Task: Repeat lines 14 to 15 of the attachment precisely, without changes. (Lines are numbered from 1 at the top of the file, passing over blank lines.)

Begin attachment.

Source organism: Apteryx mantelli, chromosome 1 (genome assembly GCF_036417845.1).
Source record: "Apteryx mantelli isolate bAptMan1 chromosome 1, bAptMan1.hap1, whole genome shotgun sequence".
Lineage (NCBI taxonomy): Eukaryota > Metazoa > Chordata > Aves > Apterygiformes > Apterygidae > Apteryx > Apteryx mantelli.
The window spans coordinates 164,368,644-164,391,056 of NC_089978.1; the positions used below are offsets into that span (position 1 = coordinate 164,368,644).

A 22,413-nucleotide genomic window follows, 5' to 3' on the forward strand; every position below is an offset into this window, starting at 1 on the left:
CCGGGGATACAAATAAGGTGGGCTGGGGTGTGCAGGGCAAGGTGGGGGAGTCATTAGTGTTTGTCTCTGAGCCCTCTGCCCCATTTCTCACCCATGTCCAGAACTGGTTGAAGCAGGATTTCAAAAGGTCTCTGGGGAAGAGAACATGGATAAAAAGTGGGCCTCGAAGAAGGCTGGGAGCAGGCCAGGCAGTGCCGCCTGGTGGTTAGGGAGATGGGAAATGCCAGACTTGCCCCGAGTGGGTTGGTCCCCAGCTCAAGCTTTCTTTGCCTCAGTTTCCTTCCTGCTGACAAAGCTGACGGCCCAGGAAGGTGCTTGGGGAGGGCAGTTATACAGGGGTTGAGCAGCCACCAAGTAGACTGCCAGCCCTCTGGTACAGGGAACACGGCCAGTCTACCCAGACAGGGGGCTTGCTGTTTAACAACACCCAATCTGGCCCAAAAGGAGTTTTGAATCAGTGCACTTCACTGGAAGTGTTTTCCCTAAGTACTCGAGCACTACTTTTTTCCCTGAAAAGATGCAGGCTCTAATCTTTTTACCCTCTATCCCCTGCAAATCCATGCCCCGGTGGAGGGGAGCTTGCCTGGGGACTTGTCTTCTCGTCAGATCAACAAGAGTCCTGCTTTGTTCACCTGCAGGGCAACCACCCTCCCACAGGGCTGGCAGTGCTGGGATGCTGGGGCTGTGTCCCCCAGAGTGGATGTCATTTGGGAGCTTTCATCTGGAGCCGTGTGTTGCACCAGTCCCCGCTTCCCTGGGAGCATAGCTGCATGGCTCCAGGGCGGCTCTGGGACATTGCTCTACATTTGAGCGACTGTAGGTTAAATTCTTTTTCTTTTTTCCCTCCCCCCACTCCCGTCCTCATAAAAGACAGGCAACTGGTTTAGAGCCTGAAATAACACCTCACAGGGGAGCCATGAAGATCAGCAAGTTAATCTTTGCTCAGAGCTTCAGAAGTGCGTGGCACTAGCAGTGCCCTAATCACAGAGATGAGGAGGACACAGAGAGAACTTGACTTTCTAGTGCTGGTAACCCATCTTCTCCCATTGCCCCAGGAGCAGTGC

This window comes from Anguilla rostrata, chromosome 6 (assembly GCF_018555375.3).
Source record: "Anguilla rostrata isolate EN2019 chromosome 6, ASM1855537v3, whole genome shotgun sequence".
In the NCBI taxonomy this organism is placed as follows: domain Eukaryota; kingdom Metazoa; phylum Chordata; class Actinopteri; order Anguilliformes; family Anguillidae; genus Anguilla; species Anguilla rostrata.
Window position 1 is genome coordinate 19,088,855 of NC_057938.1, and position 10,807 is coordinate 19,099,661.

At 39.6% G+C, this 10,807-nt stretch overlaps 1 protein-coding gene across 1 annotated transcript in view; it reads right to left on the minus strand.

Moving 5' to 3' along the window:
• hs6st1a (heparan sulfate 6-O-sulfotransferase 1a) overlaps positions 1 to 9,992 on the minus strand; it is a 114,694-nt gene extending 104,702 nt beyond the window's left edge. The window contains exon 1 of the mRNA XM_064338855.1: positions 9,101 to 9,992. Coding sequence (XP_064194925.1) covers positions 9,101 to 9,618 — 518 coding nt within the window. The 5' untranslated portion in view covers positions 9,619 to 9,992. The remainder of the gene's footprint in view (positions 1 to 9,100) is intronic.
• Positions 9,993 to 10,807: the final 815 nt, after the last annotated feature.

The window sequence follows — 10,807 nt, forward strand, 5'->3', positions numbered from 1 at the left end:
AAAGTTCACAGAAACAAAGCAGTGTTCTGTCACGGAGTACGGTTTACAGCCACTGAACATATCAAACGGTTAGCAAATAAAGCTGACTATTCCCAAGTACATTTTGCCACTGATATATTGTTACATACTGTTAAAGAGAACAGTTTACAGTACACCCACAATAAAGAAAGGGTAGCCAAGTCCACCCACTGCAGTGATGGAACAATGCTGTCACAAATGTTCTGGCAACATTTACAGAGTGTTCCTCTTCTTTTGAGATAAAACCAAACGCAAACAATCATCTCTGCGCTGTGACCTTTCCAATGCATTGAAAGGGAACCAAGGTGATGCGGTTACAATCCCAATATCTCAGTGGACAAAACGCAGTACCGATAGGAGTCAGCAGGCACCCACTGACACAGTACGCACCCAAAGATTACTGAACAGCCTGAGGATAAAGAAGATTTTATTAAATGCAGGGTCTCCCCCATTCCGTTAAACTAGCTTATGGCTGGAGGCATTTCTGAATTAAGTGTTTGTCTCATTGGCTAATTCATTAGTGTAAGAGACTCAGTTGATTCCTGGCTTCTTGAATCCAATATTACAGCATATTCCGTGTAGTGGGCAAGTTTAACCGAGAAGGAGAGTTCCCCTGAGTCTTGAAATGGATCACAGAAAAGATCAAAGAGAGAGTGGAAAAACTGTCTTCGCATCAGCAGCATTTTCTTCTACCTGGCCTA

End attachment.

• Positions 9,993 to 10,807: the final 815 nt, after the last annotated feature.

The window sequence follows — 10,807 nt, forward strand, 5'->3', positions numbered from 1 at the left end: